MERCERVILLE — Gallipolis-based attorney Jason Holdren spoke with South Gallia High School students Wednesday morning about the U.S. Constitution’s Fourth Amendment rights.
Holdren, of Crown City, is a Republican hopeful vying for Gallia County Prosecutor in this year’s November general election.
Holdren was invited by school representatives to take part in a lecture aimed at informing students about their rights when interacting with law enforcement. Holdren covered such things as Miranda rights, search and seizure techniques, a quick synopsis of how warrants work, who could be blamed for possession of drugs in vehicle searches, as well as legal definitions and more.
In Mrs. Dafney Davis’ AP government class, hosting roughly 20 students, Holdren spent an hour lecturing, questioning and answering questions from students. Candy was passed out to promote participation and reward discussion.
Holdren started by asking students if they had ever been pulled over by a law enforcement official. Those who had encountered police raised raising their hands. He then introduced himself to students as an individual who has had prosecuting and criminal defense experience.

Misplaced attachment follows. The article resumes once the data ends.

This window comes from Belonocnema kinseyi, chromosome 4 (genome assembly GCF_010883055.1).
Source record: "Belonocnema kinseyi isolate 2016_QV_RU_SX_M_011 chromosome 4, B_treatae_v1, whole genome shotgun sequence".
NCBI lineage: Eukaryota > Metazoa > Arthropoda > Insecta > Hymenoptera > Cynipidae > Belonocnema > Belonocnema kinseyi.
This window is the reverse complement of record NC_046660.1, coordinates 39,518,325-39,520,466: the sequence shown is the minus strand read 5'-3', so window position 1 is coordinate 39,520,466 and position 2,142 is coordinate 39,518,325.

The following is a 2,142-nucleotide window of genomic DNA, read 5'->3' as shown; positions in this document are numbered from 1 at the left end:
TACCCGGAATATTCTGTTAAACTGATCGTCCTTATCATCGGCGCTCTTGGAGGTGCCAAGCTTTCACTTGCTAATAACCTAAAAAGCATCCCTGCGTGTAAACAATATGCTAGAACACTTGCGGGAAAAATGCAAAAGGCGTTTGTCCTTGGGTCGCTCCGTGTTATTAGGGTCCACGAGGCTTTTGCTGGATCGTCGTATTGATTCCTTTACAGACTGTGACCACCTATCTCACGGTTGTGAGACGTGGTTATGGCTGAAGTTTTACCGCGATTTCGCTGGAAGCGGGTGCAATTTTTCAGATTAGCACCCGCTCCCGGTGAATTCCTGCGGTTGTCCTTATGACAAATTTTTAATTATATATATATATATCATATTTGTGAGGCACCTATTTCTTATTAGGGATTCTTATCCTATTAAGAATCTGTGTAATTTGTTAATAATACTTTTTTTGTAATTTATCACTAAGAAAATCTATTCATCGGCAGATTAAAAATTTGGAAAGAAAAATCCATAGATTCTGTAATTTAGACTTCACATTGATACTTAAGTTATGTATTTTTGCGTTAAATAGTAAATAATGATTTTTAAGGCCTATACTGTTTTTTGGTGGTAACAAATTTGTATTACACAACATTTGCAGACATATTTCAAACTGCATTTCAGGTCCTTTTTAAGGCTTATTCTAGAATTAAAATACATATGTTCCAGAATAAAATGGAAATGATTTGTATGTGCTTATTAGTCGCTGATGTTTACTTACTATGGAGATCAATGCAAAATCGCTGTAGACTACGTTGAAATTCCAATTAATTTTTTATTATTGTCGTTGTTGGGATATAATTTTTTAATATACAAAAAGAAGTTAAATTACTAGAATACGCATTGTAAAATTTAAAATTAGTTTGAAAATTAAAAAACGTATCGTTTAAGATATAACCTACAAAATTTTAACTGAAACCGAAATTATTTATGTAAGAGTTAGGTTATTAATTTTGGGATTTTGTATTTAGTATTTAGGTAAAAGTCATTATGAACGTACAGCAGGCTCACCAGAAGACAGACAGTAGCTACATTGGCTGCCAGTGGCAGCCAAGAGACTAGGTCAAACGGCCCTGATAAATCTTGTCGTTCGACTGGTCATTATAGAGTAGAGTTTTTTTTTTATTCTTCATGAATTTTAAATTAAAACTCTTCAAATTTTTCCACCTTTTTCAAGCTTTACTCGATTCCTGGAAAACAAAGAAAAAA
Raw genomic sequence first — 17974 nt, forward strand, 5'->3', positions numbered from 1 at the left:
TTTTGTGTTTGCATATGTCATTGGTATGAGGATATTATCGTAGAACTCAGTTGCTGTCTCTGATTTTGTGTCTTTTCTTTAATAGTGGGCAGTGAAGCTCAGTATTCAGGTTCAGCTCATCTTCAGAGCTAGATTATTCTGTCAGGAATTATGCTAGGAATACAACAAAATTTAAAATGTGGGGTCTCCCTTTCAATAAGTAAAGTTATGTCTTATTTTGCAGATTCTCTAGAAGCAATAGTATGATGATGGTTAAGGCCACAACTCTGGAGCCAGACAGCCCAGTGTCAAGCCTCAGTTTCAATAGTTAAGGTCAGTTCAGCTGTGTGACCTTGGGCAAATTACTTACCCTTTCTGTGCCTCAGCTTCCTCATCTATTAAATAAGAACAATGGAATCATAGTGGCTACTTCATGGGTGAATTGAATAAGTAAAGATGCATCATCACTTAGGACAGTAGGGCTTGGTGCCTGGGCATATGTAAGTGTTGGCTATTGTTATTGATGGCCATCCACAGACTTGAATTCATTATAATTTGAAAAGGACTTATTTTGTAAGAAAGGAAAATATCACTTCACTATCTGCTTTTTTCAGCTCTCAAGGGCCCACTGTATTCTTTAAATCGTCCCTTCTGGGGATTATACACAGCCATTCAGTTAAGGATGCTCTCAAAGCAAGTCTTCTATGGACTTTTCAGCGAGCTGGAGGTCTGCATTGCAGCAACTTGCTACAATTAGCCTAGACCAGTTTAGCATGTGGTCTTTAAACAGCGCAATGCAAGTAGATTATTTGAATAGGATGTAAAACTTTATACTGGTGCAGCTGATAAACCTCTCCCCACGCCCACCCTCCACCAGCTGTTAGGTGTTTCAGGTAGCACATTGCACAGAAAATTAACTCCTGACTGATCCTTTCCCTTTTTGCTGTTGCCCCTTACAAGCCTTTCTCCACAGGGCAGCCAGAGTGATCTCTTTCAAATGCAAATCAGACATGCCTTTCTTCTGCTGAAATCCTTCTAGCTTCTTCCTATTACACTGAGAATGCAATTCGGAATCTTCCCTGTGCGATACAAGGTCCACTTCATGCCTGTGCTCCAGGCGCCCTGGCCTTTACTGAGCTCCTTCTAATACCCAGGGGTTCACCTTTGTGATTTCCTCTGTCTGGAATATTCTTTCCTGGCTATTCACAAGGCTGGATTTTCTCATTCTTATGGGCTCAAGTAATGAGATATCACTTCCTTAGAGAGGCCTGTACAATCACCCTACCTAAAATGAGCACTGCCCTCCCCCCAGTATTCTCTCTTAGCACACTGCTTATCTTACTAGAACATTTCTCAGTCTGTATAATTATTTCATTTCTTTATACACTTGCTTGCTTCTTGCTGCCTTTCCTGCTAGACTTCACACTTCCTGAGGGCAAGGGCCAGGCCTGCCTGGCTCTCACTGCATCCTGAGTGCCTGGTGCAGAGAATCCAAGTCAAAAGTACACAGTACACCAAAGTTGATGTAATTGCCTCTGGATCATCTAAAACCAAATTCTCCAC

“I’ve seen how both sides of this (criminal law) works,” Holdren said.
Students shared personal experiences with law enforcement and Holdren explained legal perspectives of the proposed scenarios.
“We’re going to talk about the Fourth Amendment and the Fifth Amendment today,” Holdren said to the class. “It can be very boring. I can sit here and read to you all morning, but you wouldn’t like that and I wouldn’t like that. Or it can be fun, It can be interesting. So, my hope is that it’s interesting for you. We’re going to cover something I took in law school called criminal procedure. It takes 16-weeks at three hours per week. So, I’m going to try to condense that into an hour and we’re going to hit the highlights.”
Holdren showed students short videos of police interacting with suspects, as well as another detailing a police drug raid. Holdren informed students as to the particulars of what they could expect in regards to their rights to privacy in searches.
According to Holdren, one important piece of encouragement to students was to never drive a friend’s car without first inspecting it. If an individual is pulled over driving another person’s vehicle and illicit items are discovered, the individual driving could be held legally responsible for the items’ presence. He also advised students that it was their right to not give consent to police searching their vehicle and that police must have probable cause to initiate a search.
Holdren encouraged students to be cooperative and respectful with police, but they should have a clear understanding of their Fourth Amendment rights.
Dean Wright can be reached at (740) 446-2342, Ext. 2103.